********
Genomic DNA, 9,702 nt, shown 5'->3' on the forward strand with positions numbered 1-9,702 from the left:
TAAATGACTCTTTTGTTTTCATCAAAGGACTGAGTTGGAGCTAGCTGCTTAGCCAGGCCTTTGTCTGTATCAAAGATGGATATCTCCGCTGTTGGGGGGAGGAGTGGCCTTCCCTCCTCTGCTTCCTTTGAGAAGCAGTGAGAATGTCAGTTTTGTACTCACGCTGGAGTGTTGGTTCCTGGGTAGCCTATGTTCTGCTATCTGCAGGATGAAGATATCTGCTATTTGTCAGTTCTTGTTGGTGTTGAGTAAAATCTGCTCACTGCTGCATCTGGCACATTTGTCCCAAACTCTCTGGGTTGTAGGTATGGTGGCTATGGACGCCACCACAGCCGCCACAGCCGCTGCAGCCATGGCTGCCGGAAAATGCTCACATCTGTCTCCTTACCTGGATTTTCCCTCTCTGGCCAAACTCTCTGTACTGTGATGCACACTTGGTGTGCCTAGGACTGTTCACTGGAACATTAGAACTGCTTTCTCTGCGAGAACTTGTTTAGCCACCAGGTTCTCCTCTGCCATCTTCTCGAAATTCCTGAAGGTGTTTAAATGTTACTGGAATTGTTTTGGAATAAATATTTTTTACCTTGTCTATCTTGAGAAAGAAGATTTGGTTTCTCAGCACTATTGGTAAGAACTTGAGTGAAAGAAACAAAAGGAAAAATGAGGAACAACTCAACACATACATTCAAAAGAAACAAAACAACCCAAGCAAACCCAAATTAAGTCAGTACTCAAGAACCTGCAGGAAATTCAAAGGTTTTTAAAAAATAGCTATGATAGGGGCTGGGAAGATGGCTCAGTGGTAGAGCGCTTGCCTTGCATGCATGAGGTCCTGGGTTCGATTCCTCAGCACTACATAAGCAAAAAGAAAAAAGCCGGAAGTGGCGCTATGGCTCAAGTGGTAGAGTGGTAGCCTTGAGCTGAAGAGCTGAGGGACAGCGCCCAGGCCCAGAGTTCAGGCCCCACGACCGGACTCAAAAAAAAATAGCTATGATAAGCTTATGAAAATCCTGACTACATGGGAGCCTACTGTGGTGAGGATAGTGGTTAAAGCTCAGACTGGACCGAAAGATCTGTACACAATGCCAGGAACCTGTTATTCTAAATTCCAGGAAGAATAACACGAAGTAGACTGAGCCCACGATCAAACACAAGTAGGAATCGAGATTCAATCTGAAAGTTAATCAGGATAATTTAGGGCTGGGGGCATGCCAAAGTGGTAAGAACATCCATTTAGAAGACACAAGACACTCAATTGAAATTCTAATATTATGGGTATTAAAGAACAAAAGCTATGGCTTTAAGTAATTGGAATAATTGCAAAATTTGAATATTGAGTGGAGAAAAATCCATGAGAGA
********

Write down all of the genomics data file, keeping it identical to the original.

Genomic DNA, 9,702 nt, shown 5'->3' on the forward strand with positions numbered 1-9,702 from the left:
TAAATGACTCTTTTGTTTTCATCAAAGGACTGAGTTGGAGCTAGCTGCTTAGCCAGGCCTTTGTCTGTATCAAAGATGGATATCTCCGCTGTTGGGGGGAGGAGTGGCCTTCCCTCCTCTGCTTCCTTTGAGAAGCAGTGAGAATGTCAGTTTTGTACTCACGCTGGAGTGTTGGTTCCTGGGTAGCCTATGTTCTGCTATCTGCAGGATGAAGATATCTGCTATTTGTCAGTTCTTGTTGGTGTTGAGTAAAATCTGCTCACTGCTGCATCTGGCACATTTGTCCCAAACTCTCTGGGTTGTAGGTATGGTGGCTATGGACGCCACCACAGCCGCCACAGCCGCTGCAGCCATGGCTGCCGGAAAATGCTCACATCTGTCTCCTTACCTGGATTTTCCCTCTCTGGCCAAACTCTCTGTACTGTGATGCACACTTGGTGTGCCTAGGACTGTTCACTGGAACATTAGAACTGCTTTCTCTGCGAGAACTTGTTTAGCCACCAGGTTCTCCTCTGCCATCTTCTCGAAATTCCTGAAGGTGTTTAAATGTTACTGGAATTGTTTTGGAATAAATATTTTTTACCTTGTCTATCTTGAGAAAGAAGATTTGGTTTCTCAGCACTATTGGTAAGAACTTGAGTGAAAGAAACAAAAGGAAAAATGAGGAACAACTCAACACATACATTCAAAAGAAACAAAACAACCCAAGCAAACCCAAATTAAGTCAGTACTCAAGAACCTGCAGGAAATTCAAAGGTTTTTAAAAAATAGCTATGATAGGGGCTGGGAAGATGGCTCAGTGGTAGAGCGCTTGCCTTGCATGCATGAGGTCCTGGGTTCGATTCCTCAGCACTACATAAGCAAAAAGAAAAAAGCCGGAAGTGGCGCTATGGCTCAAGTGGTAGAGTGGTAGCCTTGAGCTGAAGAGCTGAGGGACAGCGCCCAGGCCCAGAGTTCAGGCCCCACGACCGGACTCAAAAAAAAATAGCTATGATAAGCTTATGAAAATCCTGACTACATGGGAGCCTACTGTGGTGAGGATAGTGGTTAAAGCTCAGACTGGACCGAAAGATCTGTACACAATGCCAGGAACCTGTTATTCTAAATTCCAGGAAGAATAACACGAAGTAGACTGAGCCCACGATCAAACACAAGTAGGAATCGAGATTCAATCTGAAAGTTAATCAGGATAATTTAGGGCTGGGGGCATGCCAAAGTGGTAAGAACATCCATTTAGAAGACACAAGACACTCAATTGAAATTCTAATATTATGGGTATTAAAGAACAAAAGCTATGGCTTTAAGTAATTGGAATAATTGCAAAATTTGAATATTGAGTGGAGAAAAATCCATGAGAGA